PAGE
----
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Sharon G. Kujawa, Ph.D.

Associate Professor, Otology & Laryngology, Harvard Medical School
Director, Department of Audiology, Mass. Eye and Ear

Noise-induced and age-related hearing losses (NIHL, AHL) are widespread health problems that will continue to increase as our society ages. They are the most common forms of acquired sensorineural hearing loss that we see in our adult patients, often co-existing in the same ears, and they are a primary focus of our research activities. We study how susceptibility to these forms of hearing loss is shaped by genetic background, how noise exposure and age interact to influence auditory functional and neurodegenerative outcomes, and how noise exposed/aging ears can be manipulated pharmacologically to reveal underlying mechanisms or for treatment or prevention. Our collaborators in these studies are geneticists, pharmacologists, physiologists, public health researchers, clinicians, and engineers. Our efforts are directed toward understanding fundamental principles underlying these common forms of hearing loss and facilitating the transfer of this information to better-informed clinical care. One area of current focus in the lab is the aging of noise-exposed ears:

Age-Noise Interactions. Understanding the long-term consequences of noise exposure is critical to public health. The prevailing view is that a noise-induced insult has no ongoing, progressive influences on auditory function: after an acute period of recovery, sensitivity and underlying injury stabilize and subsequent alterations in function are presumed related to other causes, for example aging. Moreover, ears without permanent threshold shifts (PTSs) after noise are thought to be fully recovered from the insult. Our work suggests that these views require substantial revision. We have demonstrated that noise exposure can result in delayed, but dramatic loss of cochlear afferent neurons - even after an exposure in which the noise-induced threshold shift is completely reversible. Since these afferent neurons to inner hair cells (IHCs) constitute 95% of the cochlear nerve, their dysfunction/loss must have important consequences for hearing, even if threshold sensitivity recovers.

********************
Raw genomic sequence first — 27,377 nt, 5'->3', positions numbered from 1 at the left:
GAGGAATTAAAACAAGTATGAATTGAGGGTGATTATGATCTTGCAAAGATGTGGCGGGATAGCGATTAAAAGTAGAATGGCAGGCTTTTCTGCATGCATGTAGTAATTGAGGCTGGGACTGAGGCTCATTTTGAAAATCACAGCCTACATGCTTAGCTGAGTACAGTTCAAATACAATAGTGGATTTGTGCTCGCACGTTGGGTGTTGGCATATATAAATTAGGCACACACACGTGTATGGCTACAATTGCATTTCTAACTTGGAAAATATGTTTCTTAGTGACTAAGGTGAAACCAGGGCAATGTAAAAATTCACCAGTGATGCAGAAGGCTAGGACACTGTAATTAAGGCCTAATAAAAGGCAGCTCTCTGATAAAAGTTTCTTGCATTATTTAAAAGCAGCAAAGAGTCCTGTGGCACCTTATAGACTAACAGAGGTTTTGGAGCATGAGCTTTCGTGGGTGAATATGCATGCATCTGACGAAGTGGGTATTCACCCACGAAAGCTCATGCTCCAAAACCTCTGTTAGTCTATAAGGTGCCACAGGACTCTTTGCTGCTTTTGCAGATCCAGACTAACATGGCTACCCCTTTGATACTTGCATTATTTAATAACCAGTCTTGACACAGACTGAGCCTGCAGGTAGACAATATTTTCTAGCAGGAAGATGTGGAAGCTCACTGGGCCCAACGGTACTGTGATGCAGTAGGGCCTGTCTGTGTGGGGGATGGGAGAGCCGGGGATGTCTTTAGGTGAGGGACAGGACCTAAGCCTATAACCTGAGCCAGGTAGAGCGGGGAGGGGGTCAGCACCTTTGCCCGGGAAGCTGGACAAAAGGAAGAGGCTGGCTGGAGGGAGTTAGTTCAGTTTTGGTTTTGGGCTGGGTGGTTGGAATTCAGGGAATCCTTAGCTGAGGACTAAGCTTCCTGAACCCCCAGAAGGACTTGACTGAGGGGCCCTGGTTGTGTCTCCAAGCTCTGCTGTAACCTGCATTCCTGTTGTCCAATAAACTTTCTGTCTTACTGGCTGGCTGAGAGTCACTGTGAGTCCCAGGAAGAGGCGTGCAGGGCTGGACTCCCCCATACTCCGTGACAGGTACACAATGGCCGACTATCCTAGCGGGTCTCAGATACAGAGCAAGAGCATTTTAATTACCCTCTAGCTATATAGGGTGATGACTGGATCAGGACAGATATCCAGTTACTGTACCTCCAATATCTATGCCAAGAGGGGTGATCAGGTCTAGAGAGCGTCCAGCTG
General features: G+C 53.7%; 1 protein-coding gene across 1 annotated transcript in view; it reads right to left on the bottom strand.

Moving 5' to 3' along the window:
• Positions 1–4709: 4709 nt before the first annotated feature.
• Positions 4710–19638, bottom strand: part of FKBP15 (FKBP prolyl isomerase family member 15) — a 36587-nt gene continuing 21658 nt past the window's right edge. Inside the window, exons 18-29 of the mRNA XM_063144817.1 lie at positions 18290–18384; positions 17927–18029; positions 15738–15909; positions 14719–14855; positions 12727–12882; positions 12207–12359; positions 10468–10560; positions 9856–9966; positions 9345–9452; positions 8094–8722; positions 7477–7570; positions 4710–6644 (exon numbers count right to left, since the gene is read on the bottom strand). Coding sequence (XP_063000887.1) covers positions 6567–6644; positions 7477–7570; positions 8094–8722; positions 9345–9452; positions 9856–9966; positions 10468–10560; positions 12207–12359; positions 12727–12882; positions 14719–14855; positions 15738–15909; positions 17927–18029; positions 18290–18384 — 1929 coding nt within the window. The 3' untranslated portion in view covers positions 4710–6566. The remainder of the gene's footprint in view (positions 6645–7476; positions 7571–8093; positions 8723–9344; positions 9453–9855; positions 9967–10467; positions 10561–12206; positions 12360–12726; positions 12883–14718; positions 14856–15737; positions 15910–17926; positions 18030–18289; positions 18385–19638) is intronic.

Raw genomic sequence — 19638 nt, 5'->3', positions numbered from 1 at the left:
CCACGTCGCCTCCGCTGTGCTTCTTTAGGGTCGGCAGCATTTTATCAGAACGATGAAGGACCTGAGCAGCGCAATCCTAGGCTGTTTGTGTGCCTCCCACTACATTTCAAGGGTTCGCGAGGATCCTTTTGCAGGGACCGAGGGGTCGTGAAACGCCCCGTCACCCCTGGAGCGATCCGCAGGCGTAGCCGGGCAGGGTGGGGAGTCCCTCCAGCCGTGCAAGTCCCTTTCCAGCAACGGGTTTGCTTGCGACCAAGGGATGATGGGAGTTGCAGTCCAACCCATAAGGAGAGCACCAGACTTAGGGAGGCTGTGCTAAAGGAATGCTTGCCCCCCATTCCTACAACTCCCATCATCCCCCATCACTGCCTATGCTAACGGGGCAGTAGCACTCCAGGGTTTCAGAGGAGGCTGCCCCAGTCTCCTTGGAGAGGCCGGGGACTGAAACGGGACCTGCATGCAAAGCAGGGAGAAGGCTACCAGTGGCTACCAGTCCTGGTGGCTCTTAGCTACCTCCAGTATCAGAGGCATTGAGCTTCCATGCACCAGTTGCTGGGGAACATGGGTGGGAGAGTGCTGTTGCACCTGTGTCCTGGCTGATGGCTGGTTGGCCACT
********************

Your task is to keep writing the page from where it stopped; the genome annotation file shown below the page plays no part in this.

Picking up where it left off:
Selected Recent References:
Kujawa, SG and Liberman, MC.  Adding insult to injury: cochlear nerve degeneration after "temporary" noise-induced hearing loss.  Journal of Neuroscience 2009 Nov 11:29(45):14077-85.

Kujawa, SG and Liberman, MC. Acceleration of age-related hearing loss by early noise exposure: evidence of a misspent youth. Journal of Neuroscience 2006 Feb 15:26(7):2115-2123.

Chen, Z, Mikulec, A, McKenna, MJ, Sewell, WF and Kujawa, SG. A method for intracochlear drug delivery in mouse. Journal of Neuroscience Methods 2006 Jan 15;150(1):67-73.

Seixas, NS, Goldman, B, Sheppard, L, Neitzel, R, Norton, S and Kujawa, SG. Prospective Noise Induced Changes to Hearing Among Construction Industry Apprentices. Occupational and Environmental Medicine 2005; 62, 309-317.

Parkinson, NJ, Olsson, CL, Hallows, JL, McKee-Johnson, J, Keogh, BP, Noben-Trauth, K, Kujawa, SG and Tempel, BL. Mutant β-spectrin 4 causes auditory and motor neuropathies in quivering mice. Nature-Genetics 2001; 29, 61-65.